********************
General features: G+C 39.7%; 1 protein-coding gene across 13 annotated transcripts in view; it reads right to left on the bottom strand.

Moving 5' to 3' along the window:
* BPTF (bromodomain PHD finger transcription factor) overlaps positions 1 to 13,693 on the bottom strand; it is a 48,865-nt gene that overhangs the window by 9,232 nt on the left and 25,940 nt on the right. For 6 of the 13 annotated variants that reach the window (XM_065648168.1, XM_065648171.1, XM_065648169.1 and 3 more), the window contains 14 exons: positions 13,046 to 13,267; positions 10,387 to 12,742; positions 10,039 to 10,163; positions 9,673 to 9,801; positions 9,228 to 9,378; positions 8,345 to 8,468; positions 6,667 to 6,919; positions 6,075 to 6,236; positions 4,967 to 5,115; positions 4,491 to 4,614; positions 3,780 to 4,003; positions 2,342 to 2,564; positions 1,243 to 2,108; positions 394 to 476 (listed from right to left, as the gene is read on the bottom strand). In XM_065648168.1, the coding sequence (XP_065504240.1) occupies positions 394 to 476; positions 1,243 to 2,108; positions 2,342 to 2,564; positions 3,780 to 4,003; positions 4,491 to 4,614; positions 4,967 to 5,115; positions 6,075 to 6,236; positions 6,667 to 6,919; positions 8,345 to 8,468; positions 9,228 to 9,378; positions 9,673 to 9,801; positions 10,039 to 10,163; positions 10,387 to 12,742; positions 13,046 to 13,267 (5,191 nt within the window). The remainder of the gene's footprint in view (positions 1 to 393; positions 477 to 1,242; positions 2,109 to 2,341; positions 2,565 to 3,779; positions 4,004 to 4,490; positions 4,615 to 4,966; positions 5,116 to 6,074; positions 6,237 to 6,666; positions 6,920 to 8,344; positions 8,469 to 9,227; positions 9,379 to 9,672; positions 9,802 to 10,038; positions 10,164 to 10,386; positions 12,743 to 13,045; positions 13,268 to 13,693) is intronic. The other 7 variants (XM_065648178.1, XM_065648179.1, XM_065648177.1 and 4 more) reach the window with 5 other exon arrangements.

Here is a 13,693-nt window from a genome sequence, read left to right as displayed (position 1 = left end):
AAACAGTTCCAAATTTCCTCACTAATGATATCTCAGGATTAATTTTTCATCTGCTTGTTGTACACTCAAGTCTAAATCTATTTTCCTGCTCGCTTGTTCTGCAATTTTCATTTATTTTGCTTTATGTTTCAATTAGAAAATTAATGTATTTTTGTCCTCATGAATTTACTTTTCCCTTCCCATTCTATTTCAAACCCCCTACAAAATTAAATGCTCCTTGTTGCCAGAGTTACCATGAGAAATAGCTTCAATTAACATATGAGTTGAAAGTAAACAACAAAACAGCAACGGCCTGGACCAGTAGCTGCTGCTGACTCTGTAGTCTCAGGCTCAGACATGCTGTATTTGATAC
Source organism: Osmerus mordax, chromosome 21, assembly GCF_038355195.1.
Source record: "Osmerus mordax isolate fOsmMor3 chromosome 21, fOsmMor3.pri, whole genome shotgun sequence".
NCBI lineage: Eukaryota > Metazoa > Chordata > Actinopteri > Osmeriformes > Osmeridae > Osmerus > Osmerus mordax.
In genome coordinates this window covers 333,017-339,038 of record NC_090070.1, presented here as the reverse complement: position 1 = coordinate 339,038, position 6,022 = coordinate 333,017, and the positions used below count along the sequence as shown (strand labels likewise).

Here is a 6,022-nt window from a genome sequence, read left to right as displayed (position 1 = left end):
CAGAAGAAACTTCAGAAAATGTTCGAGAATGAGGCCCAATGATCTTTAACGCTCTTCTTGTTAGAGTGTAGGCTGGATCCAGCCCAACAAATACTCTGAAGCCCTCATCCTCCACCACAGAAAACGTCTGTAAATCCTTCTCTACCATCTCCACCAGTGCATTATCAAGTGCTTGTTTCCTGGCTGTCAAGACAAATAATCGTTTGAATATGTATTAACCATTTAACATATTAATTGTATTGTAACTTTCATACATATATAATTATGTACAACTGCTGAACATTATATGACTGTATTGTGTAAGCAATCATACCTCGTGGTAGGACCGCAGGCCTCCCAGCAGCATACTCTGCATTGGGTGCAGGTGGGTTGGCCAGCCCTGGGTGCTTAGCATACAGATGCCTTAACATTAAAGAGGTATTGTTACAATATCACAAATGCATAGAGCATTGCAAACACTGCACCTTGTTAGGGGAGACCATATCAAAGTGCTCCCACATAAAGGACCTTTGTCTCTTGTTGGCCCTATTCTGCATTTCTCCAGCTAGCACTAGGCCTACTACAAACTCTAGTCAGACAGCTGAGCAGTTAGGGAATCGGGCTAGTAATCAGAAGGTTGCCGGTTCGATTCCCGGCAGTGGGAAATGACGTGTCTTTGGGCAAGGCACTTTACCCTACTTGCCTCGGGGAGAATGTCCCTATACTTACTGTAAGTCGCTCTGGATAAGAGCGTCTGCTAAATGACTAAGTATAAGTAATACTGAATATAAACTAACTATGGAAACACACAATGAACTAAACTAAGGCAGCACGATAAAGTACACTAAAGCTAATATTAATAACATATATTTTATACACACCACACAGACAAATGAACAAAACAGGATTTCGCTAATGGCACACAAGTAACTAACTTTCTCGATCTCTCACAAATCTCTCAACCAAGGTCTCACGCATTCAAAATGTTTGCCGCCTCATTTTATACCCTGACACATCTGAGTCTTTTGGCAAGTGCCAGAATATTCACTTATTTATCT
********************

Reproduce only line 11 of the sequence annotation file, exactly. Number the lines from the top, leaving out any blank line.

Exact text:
CAGAAGAAACTTCAGAAAATGTTCGAGAATGAGGCCCAATGATCTTTAACGCTCTTCTTGTTAGAGTGTAGGCTGGATCCAGCCCAACAAATACTCTGAAGCCCTCATCCTCCACCACAGAAAACGTCTGTAAATCCTTCTCTACCATCTCCACCAGTGCATTATCAAGTGCTTGTTTCCTGGCTGTCAAGACAAATAATCGTTTGAATATGTATTAACCATTTAACATATTAATTGTATTGTAACTTTCATACATATATAATTATGTACAACTGCTGAACATTATATGACTGTATTGTGTAAGCAATCATACCTCGTGGTAGGACCGCAGGCCTCCCAGCAGCATACTCTGCATTGGGTGCAGGTGGGTTGGCCAGCCCTGGGTGCTTAGCATACAGATGCCTTAACATTAAAGAGGTATTGTTACAATATCACAAATGCATAGAGCATTGCAAACACTGCACCTTGTTAGGGGAGACCATATCAAAGTGCTCCCACATAAAGGACCTTTGTCTCTTGTTGGCCCTATTCTGCATTTCTCCAGCTAGCACTAGGCCTACTACAAACTCTAGTCAGACAGCTGAGCAGTTAGGGAATCGGGCTAGTAATCAGAAGGTTGCCGGTTCGATTCCCGGCAGTGGGAAATGACGTGTCTTTGGGCAAGGCACTTTACCCTACTTGCCTCGGGGAGAATGTCCCTATACTTACTGTAAGTCGCTCTGGATAAGAGCGTCTGCTAAATGACTAAGTATAAGTAATACTGAATATAAACTAACTATGGAAACACACAATGAACTAAACTAAGGCAGCACGATAAAGTACACTAAAGCTAATATTAATAACATATATTTTATACACACCACACAGACAAATGAACAAAACAGGATTTCGCTAATGGCACACAAGTAACTAACTTTCTCGATCTCTCACAAATCTCTCAACCAAGGTCTCACGCATTCAAAATGTTTGCCGCCTCATTTTATACCCTGACACATCTGAGTCTTTTGGCAAGTGCCAGAATATTCACTTATTTATCT